Steve's Blog

Cultures and Missions

When we talk about missions, one of the key catch phrases is ministering to the cultures.  Most often we think of culture as referring to people in a different land who speak a different language or to subsets of different people who may live in the same country.  We are taught to “learn the culture,” to “understand the culture,” etc., so that we can be effective in reaching those who are part of a particular culture. 

We also are prone to let ourselves develop the idea that missions is something we do “somewhere else.”  But what about those “cultures” right around us?  One might say, “What cultures?”

I am so glad you asked.  What cultures exist around us in our association?  Well, there are:

-those in jail


-shift workers

- up and out

-down and out





-Casino workers

All just to name a few.  Then we can talk about:

-Hispanics (and to be helpful here, not all Hispanics are Mexicans.  There are Guatemalans, Puerto Ricans, Hondurans, El Salvadorans, etc, and not all of them actually work well together. Can you believe that?)



-Pacific islanders

-American Indians



Again, just to name a few.

Now, read carefully what comes next.  There are folks who will spend a thousand…. two thousand dollars or more to go to a foreign country to engage people group (AND I AM NOT SAYING THIS IS BAD!), but who never think about engaging people groups or cultures locally.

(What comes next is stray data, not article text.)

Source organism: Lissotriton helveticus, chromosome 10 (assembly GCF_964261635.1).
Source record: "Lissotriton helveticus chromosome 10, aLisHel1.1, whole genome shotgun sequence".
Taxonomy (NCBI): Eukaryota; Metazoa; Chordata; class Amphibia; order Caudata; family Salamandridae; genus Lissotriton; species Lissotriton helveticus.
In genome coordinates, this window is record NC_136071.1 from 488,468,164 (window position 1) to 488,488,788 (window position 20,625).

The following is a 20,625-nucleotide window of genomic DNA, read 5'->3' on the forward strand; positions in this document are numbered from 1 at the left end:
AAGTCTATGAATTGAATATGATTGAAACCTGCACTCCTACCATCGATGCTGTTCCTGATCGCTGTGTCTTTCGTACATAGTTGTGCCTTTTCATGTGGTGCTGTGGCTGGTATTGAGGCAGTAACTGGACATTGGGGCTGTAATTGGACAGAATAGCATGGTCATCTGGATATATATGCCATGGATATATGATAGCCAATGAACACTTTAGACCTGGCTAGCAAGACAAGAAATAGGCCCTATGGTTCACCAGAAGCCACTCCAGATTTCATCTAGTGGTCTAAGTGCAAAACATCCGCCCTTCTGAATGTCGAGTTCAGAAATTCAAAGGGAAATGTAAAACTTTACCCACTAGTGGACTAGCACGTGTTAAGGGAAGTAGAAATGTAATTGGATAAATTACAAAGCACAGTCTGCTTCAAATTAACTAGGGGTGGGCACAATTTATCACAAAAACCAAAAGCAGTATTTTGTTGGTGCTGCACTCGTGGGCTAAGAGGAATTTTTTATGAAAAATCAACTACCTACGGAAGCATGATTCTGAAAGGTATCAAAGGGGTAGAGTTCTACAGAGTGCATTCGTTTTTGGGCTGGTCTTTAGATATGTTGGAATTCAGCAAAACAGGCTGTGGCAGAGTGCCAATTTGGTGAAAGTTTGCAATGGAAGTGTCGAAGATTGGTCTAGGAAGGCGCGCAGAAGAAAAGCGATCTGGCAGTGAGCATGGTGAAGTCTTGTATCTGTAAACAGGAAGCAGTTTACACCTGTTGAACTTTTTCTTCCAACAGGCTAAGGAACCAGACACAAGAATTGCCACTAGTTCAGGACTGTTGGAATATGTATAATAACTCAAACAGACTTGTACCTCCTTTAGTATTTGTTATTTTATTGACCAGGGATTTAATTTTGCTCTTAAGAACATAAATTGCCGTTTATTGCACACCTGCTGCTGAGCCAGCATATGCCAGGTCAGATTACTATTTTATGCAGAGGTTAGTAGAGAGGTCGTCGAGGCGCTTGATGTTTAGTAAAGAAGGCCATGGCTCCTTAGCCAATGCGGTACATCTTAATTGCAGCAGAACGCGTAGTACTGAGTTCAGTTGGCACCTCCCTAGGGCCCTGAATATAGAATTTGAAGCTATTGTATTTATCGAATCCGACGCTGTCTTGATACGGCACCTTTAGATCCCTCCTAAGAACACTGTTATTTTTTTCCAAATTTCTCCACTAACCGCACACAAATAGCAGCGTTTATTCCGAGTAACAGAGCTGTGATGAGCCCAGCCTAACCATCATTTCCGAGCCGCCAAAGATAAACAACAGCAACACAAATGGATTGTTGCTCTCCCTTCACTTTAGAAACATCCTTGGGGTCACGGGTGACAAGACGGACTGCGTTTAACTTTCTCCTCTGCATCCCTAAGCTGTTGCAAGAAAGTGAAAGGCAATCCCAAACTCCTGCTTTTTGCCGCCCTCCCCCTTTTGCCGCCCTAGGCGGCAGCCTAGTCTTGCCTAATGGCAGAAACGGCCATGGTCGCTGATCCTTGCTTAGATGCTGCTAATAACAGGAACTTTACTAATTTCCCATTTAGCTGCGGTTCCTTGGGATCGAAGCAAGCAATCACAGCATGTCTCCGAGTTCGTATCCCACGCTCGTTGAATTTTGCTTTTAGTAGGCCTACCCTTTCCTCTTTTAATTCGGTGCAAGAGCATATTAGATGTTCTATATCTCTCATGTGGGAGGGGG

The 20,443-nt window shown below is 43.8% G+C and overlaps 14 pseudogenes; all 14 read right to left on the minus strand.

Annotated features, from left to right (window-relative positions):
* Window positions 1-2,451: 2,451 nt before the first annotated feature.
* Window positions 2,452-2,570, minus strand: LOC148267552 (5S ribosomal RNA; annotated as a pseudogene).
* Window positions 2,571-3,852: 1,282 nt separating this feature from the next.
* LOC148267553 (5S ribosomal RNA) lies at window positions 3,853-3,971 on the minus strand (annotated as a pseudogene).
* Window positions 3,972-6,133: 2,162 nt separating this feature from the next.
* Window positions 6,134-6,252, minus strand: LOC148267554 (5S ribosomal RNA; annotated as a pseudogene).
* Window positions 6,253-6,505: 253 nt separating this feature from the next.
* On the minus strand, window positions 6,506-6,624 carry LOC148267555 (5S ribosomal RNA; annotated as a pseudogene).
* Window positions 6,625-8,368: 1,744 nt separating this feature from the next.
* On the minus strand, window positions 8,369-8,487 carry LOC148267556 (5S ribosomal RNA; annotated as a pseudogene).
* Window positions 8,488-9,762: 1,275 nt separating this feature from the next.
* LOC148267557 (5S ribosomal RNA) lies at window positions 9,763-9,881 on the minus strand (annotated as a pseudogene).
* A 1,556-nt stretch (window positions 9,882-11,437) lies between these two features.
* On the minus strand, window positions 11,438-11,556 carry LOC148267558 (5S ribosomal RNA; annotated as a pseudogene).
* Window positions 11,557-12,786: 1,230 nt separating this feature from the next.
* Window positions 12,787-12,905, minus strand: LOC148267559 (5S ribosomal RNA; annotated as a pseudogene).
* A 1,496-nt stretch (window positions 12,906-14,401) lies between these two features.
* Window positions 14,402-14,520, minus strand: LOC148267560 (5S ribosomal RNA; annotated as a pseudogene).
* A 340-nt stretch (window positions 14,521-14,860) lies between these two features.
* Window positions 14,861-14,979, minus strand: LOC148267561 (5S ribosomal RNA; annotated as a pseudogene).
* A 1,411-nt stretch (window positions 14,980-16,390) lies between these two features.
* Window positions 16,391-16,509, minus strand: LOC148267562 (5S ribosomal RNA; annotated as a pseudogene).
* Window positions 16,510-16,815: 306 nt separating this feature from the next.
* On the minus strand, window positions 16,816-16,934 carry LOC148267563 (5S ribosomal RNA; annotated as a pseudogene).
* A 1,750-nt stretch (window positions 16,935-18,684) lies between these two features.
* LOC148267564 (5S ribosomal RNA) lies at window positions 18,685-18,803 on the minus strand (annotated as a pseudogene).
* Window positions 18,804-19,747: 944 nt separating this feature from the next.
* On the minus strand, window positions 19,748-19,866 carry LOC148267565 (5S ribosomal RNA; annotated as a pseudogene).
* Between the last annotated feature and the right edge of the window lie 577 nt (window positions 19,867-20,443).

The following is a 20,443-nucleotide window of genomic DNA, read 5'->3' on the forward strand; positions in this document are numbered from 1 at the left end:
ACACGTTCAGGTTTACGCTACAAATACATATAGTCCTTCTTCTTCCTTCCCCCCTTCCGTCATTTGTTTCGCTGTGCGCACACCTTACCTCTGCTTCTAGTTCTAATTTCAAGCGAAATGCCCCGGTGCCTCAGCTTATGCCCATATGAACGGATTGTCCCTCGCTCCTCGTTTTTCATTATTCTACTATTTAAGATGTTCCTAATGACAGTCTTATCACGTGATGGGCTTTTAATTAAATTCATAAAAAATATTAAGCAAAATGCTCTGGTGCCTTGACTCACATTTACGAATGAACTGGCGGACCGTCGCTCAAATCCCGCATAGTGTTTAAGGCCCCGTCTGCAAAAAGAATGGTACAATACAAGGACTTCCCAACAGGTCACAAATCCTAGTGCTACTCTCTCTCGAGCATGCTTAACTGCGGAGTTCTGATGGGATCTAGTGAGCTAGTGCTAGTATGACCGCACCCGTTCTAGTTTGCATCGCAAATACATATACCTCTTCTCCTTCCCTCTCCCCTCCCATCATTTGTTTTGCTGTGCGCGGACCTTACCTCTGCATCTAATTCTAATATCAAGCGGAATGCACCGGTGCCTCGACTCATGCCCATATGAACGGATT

Think about this.  If a church sends 10 people to a foreign culture on a short term mission trip for two weeks at a cost of $1,500.00 each, even I can figure that is $15,000.00.  The work they do will be good for the Kingdom, no doubt about it.  What if for one year that one trip was not taken and that same amount of money was invested in ministering to one or more local “cultures” like those listed above?  Those same dollars could conceivably last for a couple of years or more.  Can you imagine the impact this could make on a local church to have their people engaged in the local community?  Potentially enormous, right?

This leads me to another question.  Is the reason more folks are not involved in local missions that we are more infatuated with the “romance” of missions than the “work” of missions?

Just a thought…..